The Trumpet-Major appeared in monthly instalments in the magazine Good Words, running from January to December 1880. In October 1880 it was published by Smith, Elder & Co. in three-volume form.
Hardy was yet again experimenting: this was his first and only historical novel. The subject-matter had long appealed to his imagination. In the Life he describes how, at the age of eight, he found a copy of A History of the Wars, a periodical dating from Napoleonic times: ‘The torn pages of these contemporary numbers with their melodramatic prints of serried ranks, crossed bayonets, huge knapsacks, and dead bodies, were the first to set him on the train of ideas that led to The Trumpet-Major and The Dynasts.’ Clearly the events concerned remained of particular interest to Hardy throughout his life. Several times, on Waterloo day, he visited the Chelsea Hospital to talk to survivors from the war. He remarks in his Preface to The Dynasts on the influence of ‘three accidents of locality’:
It chanced that the writer was familiar with a part of England that lay within hail of the watering-place in which King George the Third had his favourite summer residence during the war with the first Napoléon… Secondly, this district, being also near the coast which had echoed with rumours of invasion in their intensest form while the descent threatened, was formerly animated by memories and traditions of the desperate military preparations for that contingency. Thirdly, the same countryside happened to include the village which was the birthplace of Nelson’s flag-captain at Trafalgar.
The plot of The Trumpet-Major, as often in Hardy, is in essence a simple one, the stuff of a folk-song. Anne Garland, the heroine, is wooed by two brothers, a soldier and a sailor. But since John Loveday – the Trumpet-Major of the title – is eventually to fight against Napoleon in Spain, while Bob Loveday is to take part in the battle of Trafalgar, Hardy has ample scope to meditate on the momentous doings of the period, as viewed from the Wessex coast. The soldiers are seen parading on the downs, and Anne, on Portland Bill, is able to watch the departure of the Victory.
The opening words of the novel are carefully chosen: ‘In the days of high-waisted and muslin-gowned women…’ It is to be, among other things, a costume-drama, an exercise in nostalgia, picturesque and full of colour. Perhaps for that very reason The Trumpet-Major has tended to be critically underrated. It seems to have a lot in common with certain light works of romantic historical fiction, and has therefore often been mistaken for one. But there is a good deal more to the novel than that: its complexity resides not so much in the story as in the telling. Hardy’s chief interest is in the processes of time and the workings of memory. He is looking back to the early years of the nineteenth century, but many of the descriptions he provides hark back to yet earlier times. Each layer of recollection is seen to be superimposed on another. There is an account of a chest contained moth-riddled costumes from a previous century. At Oxwell Hall, a decaying mansion, ‘The iron stanchions inside the windowpanes were eaten away to the size of wires…’ In Miller Loveday’s courtyard ‘were two worn-out mill-stones, made useful again by being let in level with the ground.’ Numerous of the objects and scenes concerned have a life – a past life – of their own, of a kind to have offered Hardy the material for a poem. Revealingly he makes a most uncharacteristic appearance in his own novel, when describing a social gathering at Overcombe Mill:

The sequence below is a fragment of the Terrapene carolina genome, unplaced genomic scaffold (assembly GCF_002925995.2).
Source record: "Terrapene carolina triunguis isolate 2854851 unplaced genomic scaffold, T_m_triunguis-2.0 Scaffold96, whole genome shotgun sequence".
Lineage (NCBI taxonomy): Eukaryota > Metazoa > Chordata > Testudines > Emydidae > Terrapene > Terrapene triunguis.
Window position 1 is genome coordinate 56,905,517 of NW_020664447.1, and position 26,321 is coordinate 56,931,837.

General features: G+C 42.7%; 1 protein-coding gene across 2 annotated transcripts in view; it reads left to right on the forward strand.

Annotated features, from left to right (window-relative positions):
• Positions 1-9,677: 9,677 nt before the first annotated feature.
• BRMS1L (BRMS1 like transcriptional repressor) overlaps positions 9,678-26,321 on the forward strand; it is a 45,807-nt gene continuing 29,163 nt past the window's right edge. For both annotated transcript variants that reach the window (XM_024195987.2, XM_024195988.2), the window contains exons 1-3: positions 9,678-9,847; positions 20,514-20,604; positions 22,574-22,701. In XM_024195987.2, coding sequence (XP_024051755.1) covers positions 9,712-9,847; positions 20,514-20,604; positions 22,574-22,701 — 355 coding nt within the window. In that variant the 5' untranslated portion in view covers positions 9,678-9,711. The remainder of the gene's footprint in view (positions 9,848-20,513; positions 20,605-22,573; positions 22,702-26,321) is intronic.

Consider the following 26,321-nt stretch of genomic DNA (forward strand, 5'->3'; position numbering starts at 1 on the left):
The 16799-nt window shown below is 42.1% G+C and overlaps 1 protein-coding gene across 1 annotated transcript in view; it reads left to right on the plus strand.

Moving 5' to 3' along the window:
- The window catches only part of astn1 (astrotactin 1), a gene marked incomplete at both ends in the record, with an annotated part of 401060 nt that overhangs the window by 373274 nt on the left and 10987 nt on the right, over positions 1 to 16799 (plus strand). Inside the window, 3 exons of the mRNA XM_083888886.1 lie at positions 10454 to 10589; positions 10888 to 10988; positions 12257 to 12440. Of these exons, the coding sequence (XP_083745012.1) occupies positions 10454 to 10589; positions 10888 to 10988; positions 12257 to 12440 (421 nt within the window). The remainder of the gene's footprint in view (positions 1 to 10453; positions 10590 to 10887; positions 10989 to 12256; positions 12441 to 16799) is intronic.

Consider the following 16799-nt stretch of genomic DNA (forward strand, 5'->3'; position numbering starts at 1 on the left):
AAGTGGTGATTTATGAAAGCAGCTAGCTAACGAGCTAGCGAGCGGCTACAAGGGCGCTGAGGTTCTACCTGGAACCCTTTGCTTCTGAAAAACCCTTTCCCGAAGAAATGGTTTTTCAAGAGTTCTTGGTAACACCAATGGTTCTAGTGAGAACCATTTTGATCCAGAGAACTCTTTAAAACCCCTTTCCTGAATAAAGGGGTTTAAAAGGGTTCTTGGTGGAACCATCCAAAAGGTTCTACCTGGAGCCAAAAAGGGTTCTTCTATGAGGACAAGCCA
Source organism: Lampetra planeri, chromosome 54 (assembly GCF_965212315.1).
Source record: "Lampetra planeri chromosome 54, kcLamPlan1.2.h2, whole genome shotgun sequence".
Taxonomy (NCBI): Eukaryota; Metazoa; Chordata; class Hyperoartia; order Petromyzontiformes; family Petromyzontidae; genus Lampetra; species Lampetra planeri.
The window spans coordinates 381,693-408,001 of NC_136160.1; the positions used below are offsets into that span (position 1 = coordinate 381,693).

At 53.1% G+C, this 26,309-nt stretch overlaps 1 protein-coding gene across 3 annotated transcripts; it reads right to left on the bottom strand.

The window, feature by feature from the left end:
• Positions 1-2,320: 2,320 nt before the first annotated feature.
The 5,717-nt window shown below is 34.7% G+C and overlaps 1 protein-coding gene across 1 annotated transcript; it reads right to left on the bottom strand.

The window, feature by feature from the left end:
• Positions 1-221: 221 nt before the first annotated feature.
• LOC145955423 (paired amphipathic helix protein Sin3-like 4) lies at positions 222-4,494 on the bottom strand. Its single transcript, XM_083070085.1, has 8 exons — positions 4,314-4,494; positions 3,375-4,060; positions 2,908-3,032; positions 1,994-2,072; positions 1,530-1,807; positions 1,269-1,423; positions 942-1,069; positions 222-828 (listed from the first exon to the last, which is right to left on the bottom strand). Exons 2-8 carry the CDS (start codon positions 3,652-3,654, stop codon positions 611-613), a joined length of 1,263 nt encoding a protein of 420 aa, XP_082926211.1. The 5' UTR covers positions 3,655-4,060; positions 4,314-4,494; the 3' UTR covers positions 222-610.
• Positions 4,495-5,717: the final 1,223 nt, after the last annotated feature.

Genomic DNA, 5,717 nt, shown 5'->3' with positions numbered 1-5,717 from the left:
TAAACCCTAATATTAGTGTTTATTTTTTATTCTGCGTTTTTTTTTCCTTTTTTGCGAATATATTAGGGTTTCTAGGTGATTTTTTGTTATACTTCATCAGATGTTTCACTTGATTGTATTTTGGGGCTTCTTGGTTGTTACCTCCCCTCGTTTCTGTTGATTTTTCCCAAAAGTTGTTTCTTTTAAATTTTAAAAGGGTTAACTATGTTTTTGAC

The present writer, to whom this party has been described times out of number by members of the Loveday family and other aged people now passed away, can never enter the old living-room of Overcombe Mill without beholding the genial scene through the mists of the seventy or eighty years that intervene between then and now.
The affection and the sense of personal engagement are in evidence throughout the novel, giving it a distinctive quality. The characters, though engaging enough, are little more than stereotypes, and the story rather loses direction towards the end, but these limitations were perhaps a price that Hardy was willing to pay in the interest of producing a work of an unusual kind, a meditation on the ways in which the past is preserved and transformed in our recollections of it.